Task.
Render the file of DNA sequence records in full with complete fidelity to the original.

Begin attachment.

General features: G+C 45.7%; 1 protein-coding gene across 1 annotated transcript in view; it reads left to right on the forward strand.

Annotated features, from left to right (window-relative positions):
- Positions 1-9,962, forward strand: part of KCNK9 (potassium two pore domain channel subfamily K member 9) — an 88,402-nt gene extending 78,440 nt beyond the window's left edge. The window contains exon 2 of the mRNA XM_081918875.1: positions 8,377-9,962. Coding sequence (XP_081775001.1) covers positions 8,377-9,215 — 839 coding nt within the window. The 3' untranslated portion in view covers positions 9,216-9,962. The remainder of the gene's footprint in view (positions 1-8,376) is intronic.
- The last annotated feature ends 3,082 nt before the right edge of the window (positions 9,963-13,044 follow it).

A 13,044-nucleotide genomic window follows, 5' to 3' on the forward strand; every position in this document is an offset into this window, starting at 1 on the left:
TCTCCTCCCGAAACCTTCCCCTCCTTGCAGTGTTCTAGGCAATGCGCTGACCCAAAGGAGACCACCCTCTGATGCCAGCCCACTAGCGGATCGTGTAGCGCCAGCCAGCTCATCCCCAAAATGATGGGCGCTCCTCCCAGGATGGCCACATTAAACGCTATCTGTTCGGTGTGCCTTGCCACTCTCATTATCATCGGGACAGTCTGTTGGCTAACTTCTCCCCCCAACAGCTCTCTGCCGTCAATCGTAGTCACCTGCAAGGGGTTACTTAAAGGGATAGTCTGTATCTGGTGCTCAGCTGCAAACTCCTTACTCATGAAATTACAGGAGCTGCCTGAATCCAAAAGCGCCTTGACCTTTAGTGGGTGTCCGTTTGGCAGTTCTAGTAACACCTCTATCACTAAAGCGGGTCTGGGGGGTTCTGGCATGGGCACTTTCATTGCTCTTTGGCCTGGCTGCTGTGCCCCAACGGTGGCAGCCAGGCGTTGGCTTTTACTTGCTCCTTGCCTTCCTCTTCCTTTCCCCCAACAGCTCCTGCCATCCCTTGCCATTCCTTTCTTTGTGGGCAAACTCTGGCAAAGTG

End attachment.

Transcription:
General features: G+C 45.7%; 1 protein-coding gene across 1 annotated transcript in view; it reads left to right on the forward strand.

Annotated features, from left to right (window-relative positions):
- Positions 1-9,962, forward strand: part of KCNK9 (potassium two pore domain channel subfamily K member 9) — an 88,402-nt gene extending 78,440 nt beyond the window's left edge. The window contains exon 2 of the mRNA XM_081918875.1: positions 8,377-9,962. Coding sequence (XP_081775001.1) covers positions 8,377-9,215 — 839 coding nt within the window. The 3' untranslated portion in view covers positions 9,216-9,962. The remainder of the gene's footprint in view (positions 1-8,376) is intronic.
- The last annotated feature ends 3,082 nt before the right edge of the window (positions 9,963-13,044 follow it).

A 13,044-nucleotide genomic window follows, 5' to 3' on the forward strand; every position in this document is an offset into this window, starting at 1 on the left:
TCTCCTCCCGAAACCTTCCCCTCCTTGCAGTGTTCTAGGCAATGCGCTGACCCAAAGGAGACCACCCTCTGATGCCAGCCCACTAGCGGATCGTGTAGCGCCAGCCAGCTCATCCCCAAAATGATGGGCGCTCCTCCCAGGATGGCCACATTAAACGCTATCTGTTCGGTGTGCCTTGCCACTCTCATTATCATCGGGACAGTCTGTTGGCTAACTTCTCCCCCCAACAGCTCTCTGCCGTCAATCGTAGTCACCTGCAAGGGGTTACTTAAAGGGATAGTCTGTATCTGGTGCTCAGCTGCAAACTCCTTACTCATGAAATTACAGGAGCTGCCTGAATCCAAAAGCGCCTTGACCTTTAGTGGGTGTCCGTTTGGCAGTTCTAGTAACACCTCTATCACTAAAGCGGGTCTGGGGGGTTCTGGCATGGGCACTTTCATTGCTCTTTGGCCTGGCTGCTGTGCCCCAACGGTGGCAGCCAGGCGTTGGCTTTTACTTGCTCCTTGCCTTCCTCTTCCTTTCCCCCAACAGCTCCTGCCATCCCTTGCCATTCCTTTCTTTGTGGGCAAACTCTGGCAAAGTG